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Detecting Fake News on Social Media
July 2019
Morgan & Claypool Publishers

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Detecting Fake News on Social Media

Kai Shu
Huan Liu

In the past decade, social media is becoming increasingly popular for news consumption due to its easy access, fast dissemination and low cost. However, social media also enables the wide propagation of "fake news," i.e., news with intentionally false information. Fake news on social media can have significant negative societal effects. Therefore, fake news detection on social media has recently become an emerging research area that is attracting tremendous attention. This lecture, from a data mining perspective, introduces the basic concepts and characteristics of fake news across disciplines, reviews representative fake news detection methods in a principled way and illustrates challenging issues of fake news detection on social media. In particular, we discussed the value of news content and social context, and important extensions to handle early detection, weakly supervised detection and explainable detection. The concepts, algorithms and methods described in this lecture can help harness the power of social media to build effective and intelligent fake news detection systems. This book is an accessible introduction to the study of detecting fake news on social media. It is an essential read for students, researchers and practitioners to understand, manage and excel in this area.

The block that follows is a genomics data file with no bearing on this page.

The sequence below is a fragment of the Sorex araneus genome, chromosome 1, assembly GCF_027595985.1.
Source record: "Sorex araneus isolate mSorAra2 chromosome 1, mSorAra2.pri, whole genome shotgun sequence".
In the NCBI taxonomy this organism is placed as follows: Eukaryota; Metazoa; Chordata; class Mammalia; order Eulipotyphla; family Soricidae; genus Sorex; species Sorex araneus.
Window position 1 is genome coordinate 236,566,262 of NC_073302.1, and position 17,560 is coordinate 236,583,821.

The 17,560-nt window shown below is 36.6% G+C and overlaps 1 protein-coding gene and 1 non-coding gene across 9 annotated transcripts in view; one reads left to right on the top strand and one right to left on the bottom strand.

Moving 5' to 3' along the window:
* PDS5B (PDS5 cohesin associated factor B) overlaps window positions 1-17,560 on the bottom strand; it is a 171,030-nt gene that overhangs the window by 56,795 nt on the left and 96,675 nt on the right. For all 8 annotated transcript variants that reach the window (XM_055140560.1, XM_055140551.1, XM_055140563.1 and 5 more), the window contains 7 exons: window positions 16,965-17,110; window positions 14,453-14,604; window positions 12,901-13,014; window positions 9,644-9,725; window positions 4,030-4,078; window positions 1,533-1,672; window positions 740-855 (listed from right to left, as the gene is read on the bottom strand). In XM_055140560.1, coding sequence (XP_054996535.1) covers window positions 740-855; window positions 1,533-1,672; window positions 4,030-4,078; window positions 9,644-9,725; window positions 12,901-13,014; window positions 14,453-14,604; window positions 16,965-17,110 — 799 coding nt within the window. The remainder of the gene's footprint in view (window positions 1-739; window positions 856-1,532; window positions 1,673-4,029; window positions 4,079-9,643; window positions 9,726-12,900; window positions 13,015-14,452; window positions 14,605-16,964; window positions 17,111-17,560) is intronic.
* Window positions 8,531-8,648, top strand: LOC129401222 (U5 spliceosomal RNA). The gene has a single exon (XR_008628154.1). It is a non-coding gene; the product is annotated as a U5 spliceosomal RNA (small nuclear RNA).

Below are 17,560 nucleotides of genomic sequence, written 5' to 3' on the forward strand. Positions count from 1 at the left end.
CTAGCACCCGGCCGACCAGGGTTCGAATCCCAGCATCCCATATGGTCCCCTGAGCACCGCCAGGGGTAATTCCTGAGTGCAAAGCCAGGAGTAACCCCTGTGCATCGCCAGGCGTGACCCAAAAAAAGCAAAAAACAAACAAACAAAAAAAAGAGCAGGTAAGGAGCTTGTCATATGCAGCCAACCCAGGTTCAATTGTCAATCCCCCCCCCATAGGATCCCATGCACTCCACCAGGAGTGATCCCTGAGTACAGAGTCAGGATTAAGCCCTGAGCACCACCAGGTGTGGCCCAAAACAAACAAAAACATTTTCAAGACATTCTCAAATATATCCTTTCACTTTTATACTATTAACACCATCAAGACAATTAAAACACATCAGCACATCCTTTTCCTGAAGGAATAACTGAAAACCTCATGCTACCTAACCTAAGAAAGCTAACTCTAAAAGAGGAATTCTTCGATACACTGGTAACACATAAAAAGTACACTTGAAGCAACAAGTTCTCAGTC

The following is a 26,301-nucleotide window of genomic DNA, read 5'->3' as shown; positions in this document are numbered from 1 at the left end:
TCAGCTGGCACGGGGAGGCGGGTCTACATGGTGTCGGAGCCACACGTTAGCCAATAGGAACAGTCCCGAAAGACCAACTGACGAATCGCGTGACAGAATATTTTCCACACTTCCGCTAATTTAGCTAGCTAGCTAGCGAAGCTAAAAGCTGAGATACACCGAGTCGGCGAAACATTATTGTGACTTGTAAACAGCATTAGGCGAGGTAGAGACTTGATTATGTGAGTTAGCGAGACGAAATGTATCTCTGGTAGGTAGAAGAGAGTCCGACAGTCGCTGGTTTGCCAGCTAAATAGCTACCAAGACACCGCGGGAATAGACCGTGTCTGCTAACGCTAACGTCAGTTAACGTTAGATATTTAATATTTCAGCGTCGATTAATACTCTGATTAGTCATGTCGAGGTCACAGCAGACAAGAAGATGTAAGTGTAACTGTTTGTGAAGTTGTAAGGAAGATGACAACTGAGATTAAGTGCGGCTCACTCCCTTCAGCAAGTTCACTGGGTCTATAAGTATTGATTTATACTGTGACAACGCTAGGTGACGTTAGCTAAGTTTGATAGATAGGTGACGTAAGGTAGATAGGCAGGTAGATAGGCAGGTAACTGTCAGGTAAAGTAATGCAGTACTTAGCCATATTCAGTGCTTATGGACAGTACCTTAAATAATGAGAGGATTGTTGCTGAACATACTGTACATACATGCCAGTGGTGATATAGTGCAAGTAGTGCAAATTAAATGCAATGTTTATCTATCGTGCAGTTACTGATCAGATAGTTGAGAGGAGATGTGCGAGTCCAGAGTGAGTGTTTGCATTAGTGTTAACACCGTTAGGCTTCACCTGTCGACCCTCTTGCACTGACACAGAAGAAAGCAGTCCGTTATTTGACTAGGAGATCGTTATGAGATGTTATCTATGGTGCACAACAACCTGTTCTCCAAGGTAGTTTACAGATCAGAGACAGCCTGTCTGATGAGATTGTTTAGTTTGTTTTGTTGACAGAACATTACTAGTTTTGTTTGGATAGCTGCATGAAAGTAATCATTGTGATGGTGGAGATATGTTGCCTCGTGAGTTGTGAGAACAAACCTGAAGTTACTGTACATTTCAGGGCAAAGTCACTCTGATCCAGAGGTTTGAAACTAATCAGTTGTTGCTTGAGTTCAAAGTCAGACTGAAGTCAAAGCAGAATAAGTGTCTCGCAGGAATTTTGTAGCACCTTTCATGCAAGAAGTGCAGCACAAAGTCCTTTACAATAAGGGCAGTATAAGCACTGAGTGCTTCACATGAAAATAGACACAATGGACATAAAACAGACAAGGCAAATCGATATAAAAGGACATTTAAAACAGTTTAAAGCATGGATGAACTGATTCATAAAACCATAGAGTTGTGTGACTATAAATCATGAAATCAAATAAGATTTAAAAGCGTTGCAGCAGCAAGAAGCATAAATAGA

Kai Shu is a doctoral student and research assistant at Data Mining and Machine Learning (DMML) Lab at ASU. His research interests include fake news detection, social computing, data mining and machine learning. He has published innovative works in highly ranked journals and interned at Yahoo! Research and Microsoft Research.

Huan Liu is a professor of computer science and engineering. His research interests are in data mining, machine learning, social computing, artificial intelligence and investigating interdisciplinary problems in data-intensive applications. He is the founding organizer of the International Conference Series on Social Computing, Behavioral-Cultural Modeling and Prediction.